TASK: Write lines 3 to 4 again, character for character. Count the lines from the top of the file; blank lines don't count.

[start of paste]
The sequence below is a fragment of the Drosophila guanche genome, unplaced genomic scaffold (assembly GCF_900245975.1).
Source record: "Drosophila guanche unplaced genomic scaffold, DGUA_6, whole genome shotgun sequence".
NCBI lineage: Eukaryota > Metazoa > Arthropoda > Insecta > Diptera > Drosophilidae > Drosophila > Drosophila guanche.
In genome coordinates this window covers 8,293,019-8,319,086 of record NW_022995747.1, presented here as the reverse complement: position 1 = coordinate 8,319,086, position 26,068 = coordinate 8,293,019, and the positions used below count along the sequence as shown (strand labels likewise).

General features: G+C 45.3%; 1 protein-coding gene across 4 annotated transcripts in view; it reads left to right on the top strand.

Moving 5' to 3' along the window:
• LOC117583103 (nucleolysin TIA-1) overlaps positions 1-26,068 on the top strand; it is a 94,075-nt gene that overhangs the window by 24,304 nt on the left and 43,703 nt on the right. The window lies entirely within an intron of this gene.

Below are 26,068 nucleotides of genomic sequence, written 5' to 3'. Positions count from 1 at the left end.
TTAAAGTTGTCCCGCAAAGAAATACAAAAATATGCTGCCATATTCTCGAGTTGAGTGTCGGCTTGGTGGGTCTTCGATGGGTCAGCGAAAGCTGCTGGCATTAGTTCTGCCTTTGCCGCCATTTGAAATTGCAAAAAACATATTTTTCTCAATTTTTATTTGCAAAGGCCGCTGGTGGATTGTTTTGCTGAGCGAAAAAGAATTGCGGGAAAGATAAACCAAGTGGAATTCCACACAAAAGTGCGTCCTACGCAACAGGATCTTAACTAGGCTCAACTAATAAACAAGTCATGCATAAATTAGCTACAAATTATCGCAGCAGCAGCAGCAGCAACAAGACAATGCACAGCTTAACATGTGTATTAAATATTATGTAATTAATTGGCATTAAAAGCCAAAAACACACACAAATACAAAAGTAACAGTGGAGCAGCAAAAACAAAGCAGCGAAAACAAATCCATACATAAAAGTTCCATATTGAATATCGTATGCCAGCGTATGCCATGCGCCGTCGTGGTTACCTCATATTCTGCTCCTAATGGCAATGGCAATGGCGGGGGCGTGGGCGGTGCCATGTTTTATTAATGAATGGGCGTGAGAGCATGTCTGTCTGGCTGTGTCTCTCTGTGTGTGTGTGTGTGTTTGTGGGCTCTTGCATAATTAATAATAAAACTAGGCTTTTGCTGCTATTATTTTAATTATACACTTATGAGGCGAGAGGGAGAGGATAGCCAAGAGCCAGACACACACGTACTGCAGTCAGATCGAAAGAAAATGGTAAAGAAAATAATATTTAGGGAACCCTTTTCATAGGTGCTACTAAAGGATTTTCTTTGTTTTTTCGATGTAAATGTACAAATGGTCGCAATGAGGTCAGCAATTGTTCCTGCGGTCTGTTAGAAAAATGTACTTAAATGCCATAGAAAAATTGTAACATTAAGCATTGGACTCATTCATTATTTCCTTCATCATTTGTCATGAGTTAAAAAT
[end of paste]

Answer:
NCBI lineage: Eukaryota > Metazoa > Arthropoda > Insecta > Diptera > Drosophilidae > Drosophila > Drosophila guanche.
In genome coordinates this window covers 8,293,019-8,319,086 of record NW_022995747.1, presented here as the reverse complement: position 1 = coordinate 8,319,086, position 26,068 = coordinate 8,293,019, and the positions used below count along the sequence as shown (strand labels likewise).